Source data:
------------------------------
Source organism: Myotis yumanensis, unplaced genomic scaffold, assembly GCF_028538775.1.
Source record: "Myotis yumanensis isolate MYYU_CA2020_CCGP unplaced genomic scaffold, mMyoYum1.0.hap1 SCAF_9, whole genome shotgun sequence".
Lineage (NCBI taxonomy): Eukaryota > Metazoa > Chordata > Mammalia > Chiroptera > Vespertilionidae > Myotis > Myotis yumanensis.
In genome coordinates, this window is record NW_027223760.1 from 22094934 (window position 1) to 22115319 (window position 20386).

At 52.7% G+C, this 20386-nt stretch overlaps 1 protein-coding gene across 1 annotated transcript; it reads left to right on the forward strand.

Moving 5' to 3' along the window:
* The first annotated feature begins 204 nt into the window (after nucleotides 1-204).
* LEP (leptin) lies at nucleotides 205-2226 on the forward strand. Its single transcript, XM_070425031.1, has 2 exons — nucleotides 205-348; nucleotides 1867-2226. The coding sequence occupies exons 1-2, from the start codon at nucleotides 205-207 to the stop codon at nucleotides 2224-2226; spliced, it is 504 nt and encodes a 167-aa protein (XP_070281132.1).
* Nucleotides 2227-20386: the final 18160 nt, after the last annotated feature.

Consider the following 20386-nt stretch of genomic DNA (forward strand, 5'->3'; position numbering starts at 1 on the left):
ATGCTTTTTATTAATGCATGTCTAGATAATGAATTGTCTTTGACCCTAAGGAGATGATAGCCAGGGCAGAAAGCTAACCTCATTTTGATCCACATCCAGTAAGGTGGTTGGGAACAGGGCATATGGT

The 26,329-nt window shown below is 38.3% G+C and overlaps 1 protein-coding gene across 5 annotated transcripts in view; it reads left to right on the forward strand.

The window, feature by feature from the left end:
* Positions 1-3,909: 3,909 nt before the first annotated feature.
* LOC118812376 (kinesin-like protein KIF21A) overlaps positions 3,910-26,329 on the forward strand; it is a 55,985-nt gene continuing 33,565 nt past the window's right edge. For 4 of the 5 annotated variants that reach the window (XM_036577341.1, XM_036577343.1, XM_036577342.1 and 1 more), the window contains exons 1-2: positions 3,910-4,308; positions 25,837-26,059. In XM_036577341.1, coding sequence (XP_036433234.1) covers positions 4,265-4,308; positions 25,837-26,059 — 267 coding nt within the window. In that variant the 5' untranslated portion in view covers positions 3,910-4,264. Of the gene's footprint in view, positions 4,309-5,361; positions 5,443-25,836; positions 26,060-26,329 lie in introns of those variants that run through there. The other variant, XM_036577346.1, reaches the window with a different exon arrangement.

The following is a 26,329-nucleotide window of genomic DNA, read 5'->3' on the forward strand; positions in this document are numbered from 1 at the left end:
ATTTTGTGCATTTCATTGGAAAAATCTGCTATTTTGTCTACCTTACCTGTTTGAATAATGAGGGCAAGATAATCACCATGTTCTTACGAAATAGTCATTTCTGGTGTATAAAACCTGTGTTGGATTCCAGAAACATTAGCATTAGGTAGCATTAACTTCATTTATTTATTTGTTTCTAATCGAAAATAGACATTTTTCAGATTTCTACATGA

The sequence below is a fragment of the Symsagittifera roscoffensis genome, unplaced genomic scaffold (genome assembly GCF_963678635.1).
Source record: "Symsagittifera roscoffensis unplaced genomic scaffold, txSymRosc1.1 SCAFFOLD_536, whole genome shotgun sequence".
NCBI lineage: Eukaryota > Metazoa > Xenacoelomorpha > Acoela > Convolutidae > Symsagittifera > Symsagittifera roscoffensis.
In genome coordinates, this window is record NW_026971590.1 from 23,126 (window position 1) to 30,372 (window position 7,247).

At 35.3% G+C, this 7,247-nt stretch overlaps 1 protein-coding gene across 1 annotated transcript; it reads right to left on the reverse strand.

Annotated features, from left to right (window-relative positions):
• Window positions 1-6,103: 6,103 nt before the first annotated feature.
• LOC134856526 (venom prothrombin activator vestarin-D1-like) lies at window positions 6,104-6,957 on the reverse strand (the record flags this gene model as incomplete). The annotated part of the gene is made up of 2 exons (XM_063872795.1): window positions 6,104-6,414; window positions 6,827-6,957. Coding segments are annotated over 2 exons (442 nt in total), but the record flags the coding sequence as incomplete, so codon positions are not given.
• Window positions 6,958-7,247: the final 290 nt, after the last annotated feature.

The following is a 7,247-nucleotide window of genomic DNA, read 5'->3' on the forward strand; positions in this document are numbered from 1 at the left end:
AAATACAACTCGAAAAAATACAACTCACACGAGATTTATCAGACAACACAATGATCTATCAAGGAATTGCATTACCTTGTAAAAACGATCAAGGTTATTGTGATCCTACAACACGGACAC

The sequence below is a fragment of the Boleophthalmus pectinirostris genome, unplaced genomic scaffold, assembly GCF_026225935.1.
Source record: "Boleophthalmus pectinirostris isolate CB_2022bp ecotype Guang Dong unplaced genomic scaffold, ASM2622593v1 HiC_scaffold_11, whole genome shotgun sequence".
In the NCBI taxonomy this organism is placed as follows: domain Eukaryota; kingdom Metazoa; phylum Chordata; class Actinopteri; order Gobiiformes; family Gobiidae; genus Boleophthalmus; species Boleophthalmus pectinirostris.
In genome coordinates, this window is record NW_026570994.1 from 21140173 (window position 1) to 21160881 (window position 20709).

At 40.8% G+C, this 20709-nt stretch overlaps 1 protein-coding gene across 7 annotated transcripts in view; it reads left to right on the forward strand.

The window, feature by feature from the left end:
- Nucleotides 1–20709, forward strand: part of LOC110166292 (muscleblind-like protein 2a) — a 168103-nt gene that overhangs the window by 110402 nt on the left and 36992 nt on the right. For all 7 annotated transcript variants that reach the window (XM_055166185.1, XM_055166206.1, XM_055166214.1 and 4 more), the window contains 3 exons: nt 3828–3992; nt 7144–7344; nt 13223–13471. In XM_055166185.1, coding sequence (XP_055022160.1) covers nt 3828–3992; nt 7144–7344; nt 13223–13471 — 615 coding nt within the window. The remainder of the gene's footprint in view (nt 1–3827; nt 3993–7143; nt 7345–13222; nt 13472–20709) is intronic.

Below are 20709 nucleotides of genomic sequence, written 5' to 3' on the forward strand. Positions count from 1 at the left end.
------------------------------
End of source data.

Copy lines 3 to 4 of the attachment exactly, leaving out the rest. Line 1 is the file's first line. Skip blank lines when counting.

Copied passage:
Lineage (NCBI taxonomy): Eukaryota > Metazoa > Chordata > Mammalia > Chiroptera > Vespertilionidae > Myotis > Myotis yumanensis.
In genome coordinates, this window is record NW_027223760.1 from 22094934 (window position 1) to 22115319 (window position 20386).